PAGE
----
Another project that started recently, and is growing rapidly, is “ Biodiversidad en viñedos de la Argentina” (Biodiversity of Argentinean Vineyards). With @pepeportela and @romanelagiusti Istarted this project so recently that most of the records are still on our cameras!

The aim is to show the diversity of organisms living in vineyards, especially those that are set close to nature, and get some ideas for how to more sustainably manage this crop and make it work with native species conservation. In the near future, we want to develop a iNat guide of vineyard biodiversity for winegrowers to adopt, and we hope to also convince them to start their own projects about biodiversity in their vineyards.

Uso iNat de varias maneras, de hecho, me encanta! Primero que nada me ayuda porque puedo ver todos los registros y fotos que he tomado de plantas y animales desde que tengo cámara digital. También me ayuda a conocer los nombres de esos organismos, el hecho de cargar los registros hace que me esfuerze en identificarlos y es reconfortante cuando los especialistas confirman mi ID o sugieren especies que no conocía previamente. He aprendido mucho gracias a iNat.

Segundo, he iniciado varios proyectos, algunos de ellos están relacionados con una ONG (BIOTA) que dedica esfuerzos en mejorar el conocimiento de la distribución geográfica de especies amenazadas y endémicas de Mendoza, y busca identificar áreas prioritarias para la conservación. Dentro de esos proyectos hay muchas personas involucradas que ayudan con sus observaciones, como @pepeportela, @leandro, @valentingf, @exequielb, @johi_abraham y otros colaboradores.

Otro proyecto que comenzó hace poco y que está creciendo rápidamente en observaciones es “Biodiversidad en viñedos de la Argentina”. Con @pepeportela y @romanelagiusti iniciamos este proyecto que es tan nuevo, que la mayoría de las fotos están aún dentro de nuestras cámaras fotográficas!

El objetivo de este proyecto es mostrar la diversidad de organismos presentes en viñedos, en especial aquellos que se encuentran en contacto con zonas naturales, y obtener información para lograr un manejo de este cultivo que sea más sustentable y amigable con la conservación de especies nativas. En un futuro cercano nos gustaría desarrollar una guía en iNaturalist sobre esta temática para que sea adoptada por los dueños de los viñedos, como así también esperamos convencerlos de comenzar sus propios proyectos de biodiversidad.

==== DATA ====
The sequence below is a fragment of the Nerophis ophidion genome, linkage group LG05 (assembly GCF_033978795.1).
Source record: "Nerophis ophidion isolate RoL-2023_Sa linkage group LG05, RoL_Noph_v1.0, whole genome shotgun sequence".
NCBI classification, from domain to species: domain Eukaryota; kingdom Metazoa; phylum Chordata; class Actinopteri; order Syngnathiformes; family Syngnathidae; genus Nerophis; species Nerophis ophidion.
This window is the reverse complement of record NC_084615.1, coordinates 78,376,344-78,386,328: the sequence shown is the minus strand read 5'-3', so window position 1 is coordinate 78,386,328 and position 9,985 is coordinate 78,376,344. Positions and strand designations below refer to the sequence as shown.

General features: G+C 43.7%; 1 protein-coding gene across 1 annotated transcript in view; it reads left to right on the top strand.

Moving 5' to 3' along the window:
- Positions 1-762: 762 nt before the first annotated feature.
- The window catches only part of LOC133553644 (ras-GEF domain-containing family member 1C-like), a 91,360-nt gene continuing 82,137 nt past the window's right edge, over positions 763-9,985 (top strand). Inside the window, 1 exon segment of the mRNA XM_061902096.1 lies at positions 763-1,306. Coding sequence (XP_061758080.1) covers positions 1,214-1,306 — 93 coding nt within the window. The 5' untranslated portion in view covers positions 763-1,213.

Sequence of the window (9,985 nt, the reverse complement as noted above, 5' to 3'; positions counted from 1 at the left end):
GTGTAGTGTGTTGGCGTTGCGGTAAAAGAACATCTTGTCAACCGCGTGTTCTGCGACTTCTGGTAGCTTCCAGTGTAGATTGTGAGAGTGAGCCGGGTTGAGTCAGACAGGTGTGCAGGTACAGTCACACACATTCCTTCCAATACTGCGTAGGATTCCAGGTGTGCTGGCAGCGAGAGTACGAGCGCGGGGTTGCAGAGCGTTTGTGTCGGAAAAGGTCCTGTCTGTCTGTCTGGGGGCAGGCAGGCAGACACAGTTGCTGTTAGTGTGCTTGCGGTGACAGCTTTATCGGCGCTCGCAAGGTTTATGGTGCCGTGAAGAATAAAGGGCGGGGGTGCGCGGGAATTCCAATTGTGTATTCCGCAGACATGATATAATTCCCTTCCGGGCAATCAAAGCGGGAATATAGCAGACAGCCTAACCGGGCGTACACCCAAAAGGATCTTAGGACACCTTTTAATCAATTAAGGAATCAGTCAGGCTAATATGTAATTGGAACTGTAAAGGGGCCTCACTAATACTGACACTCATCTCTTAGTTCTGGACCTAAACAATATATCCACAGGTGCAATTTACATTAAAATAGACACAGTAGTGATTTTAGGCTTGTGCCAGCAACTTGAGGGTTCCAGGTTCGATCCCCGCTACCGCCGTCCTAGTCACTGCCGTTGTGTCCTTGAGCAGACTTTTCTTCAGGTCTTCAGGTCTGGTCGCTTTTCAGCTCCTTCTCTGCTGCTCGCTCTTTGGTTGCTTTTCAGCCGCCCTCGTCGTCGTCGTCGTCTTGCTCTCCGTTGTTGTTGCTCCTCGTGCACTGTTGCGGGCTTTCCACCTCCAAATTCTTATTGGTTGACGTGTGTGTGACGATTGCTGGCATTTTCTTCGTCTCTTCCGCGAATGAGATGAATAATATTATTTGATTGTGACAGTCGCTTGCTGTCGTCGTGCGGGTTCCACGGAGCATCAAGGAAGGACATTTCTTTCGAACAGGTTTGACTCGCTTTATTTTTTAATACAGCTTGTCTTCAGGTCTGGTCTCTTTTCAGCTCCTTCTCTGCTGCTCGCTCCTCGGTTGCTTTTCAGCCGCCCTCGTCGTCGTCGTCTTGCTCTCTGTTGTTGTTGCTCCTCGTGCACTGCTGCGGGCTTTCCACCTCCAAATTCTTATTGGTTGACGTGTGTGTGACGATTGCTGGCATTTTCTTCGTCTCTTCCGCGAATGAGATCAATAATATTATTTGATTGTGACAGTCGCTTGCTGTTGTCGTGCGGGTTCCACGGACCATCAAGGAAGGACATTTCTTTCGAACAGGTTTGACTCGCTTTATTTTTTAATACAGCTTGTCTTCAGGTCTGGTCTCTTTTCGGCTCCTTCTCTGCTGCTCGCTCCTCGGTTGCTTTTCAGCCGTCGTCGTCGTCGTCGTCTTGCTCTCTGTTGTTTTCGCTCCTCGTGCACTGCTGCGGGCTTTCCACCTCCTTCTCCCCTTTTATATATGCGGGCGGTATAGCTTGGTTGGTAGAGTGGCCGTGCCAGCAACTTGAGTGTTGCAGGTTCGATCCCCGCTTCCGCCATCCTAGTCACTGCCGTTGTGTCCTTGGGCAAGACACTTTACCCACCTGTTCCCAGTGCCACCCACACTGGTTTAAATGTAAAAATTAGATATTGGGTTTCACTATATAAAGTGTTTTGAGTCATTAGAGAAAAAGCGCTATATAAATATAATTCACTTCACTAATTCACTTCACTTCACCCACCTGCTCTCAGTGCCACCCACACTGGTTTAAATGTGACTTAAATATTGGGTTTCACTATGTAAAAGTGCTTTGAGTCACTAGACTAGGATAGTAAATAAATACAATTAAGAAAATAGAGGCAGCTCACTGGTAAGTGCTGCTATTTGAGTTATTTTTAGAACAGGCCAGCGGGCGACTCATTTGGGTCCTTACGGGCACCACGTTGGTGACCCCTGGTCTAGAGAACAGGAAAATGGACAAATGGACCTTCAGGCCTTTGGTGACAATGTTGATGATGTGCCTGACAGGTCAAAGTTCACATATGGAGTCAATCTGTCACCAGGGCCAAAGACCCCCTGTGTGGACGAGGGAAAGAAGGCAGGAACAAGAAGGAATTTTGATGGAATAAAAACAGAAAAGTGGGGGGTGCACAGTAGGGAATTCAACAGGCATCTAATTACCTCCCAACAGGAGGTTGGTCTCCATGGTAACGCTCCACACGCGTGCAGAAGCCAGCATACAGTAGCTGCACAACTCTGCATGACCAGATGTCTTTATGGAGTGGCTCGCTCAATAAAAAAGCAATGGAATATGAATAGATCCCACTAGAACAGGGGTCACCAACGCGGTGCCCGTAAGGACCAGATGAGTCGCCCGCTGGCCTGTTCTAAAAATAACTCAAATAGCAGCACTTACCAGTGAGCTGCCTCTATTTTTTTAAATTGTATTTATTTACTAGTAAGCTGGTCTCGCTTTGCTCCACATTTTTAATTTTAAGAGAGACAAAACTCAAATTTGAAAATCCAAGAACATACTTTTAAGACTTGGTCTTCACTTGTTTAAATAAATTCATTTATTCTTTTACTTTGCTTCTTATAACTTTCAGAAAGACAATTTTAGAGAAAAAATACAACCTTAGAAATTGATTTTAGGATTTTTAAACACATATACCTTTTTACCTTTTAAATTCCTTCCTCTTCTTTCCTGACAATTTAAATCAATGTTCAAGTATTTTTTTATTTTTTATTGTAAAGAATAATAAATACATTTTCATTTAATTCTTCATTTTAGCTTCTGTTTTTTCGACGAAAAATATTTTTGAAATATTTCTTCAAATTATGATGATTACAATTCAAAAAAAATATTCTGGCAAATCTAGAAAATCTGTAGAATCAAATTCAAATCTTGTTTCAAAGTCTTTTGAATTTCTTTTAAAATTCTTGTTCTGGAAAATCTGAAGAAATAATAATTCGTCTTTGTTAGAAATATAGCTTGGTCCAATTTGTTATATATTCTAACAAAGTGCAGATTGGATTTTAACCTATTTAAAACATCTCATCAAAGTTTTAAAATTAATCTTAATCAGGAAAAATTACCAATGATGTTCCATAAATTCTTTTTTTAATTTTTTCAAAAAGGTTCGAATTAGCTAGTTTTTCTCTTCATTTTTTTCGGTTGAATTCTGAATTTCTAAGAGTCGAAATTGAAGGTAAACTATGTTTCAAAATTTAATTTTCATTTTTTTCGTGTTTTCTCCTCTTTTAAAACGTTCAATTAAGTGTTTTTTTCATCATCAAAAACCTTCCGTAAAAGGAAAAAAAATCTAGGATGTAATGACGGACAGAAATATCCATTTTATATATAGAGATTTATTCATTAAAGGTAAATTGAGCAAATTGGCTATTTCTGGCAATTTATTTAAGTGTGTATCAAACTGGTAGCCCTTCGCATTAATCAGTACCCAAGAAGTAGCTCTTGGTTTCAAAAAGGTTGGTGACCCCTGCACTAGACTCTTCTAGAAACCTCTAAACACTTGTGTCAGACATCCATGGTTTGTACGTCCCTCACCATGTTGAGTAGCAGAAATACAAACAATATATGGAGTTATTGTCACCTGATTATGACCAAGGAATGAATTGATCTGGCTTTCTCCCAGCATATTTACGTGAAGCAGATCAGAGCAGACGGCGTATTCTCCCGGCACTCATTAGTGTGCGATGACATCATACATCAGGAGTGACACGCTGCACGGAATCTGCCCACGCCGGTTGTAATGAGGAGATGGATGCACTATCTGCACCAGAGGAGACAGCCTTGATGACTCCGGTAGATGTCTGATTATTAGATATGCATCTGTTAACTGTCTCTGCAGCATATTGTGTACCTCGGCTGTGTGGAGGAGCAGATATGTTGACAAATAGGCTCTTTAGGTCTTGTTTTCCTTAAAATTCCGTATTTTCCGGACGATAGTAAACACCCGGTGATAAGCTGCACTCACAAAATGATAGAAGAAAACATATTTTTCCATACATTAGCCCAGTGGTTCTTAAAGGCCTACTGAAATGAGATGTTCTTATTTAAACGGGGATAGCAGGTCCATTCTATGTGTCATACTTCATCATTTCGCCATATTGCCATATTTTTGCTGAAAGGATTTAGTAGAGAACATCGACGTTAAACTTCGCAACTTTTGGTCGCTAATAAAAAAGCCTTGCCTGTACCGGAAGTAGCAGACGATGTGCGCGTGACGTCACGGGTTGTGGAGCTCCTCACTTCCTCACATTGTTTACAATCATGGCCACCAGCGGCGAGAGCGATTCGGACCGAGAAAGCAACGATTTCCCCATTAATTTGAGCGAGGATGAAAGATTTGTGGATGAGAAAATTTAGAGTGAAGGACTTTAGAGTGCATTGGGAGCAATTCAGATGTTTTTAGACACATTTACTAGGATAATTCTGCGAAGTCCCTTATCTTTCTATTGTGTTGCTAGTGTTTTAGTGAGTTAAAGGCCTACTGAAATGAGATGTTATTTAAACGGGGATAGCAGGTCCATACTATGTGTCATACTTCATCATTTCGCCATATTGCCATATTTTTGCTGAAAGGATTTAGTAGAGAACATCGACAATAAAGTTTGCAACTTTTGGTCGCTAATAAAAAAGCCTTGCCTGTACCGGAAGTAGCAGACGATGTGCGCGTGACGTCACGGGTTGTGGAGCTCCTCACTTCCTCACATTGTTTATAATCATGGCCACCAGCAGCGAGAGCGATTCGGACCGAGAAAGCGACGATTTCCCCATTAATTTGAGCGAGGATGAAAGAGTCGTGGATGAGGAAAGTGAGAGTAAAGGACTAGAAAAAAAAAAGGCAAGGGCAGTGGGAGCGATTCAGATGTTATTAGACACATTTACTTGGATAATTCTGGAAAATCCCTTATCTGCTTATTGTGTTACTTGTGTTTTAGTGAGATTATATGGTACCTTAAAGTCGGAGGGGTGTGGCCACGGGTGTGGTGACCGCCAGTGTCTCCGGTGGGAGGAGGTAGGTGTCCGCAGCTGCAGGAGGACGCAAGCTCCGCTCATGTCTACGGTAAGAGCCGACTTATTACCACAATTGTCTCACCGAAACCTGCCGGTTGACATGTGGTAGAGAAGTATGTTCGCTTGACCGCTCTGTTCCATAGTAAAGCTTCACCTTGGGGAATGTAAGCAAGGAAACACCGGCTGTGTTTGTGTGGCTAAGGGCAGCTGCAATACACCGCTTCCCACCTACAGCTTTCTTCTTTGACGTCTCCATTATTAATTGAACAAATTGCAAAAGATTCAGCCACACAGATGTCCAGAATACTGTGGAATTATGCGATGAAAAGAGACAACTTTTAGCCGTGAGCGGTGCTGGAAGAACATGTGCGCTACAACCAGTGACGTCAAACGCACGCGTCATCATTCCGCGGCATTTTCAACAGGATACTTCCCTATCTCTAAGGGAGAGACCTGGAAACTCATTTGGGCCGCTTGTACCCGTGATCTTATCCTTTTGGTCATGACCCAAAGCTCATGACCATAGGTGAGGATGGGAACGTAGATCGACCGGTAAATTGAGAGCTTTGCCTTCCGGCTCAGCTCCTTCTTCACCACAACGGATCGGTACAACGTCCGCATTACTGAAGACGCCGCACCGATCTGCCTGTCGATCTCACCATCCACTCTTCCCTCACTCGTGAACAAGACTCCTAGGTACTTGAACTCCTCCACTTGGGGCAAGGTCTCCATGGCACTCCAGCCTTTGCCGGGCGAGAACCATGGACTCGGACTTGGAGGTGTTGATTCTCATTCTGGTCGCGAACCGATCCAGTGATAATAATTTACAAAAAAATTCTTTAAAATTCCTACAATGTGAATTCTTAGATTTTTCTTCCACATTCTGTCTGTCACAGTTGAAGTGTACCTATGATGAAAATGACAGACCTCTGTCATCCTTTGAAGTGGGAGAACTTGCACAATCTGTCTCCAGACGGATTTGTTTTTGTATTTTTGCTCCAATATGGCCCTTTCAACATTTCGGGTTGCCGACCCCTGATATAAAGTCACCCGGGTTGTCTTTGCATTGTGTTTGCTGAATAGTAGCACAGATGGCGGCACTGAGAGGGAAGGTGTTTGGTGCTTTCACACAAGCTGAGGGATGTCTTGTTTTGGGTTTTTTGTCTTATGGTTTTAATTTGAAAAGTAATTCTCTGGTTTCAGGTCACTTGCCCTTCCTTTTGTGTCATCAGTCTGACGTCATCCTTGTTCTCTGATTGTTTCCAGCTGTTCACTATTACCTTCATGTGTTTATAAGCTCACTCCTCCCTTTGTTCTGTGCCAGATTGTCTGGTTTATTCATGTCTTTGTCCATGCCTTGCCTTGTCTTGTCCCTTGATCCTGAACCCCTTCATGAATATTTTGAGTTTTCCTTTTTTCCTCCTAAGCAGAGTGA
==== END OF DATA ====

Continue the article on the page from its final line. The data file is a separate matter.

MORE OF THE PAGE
(Sections in English have been lightly edited.)

Posted on December 22, 2017 07:38 PM by tiwane tiwane | 4 comments | Leave a comment

December 24, 2017

Observation of the Week, 12/23/17

Our Observation of the Week is a well-camouflaged Egyptian nightjar, seen in Iraq by @zayn_alnajm!

A naturalist from Iraq, zain1224 got into nature, as many of us did, through insects, which he found “intriguing” as as child. He read articles about birds and other organisms, and says “when I got a camera I began to photograph insects and every living that I laid eyes on.”

Insects, are also how he spotted the Egyptian nightjar pictured above. He recalls,

I was walking around with me and my friend in the area called the Baghdad district in Muhafda Basra in southern Iraq, and I was filming insects when I saw a bird fly from the dry grass. And when I went to the place it flew I found the bird's nest and there were birds but not adults and it was wonderful. I took the camera and I took a few shots.

The name “nightjar” comes from an old belief that these birds suck the milk from goats (and apparently put it in a jar?). While the “night” part is correct - they rely on camouflage plumage to hide during the day, then awake at dusk - nightjars instead consume moths and other large nocturnal insects, thanks to their insanely wide mouths. The one zain1224 saw is a juvenile, and you can see it with another nightjar (possibly a parent) in the photo below. They don’t build nests but rather their their eggs on the ground. This species, the Egyptian nightjar, ranges from southwestern Asia to northern Africa.

“I use inaturalist because I want to share with people what I'm filming and say that we humans are not the ones who live in this small world,” says zain1224. “ Every creature must be respected no matter how small. iNaturalist has changed my view of the world, because the world is full of animals in every corner of this planet, there are lives to discover and document.”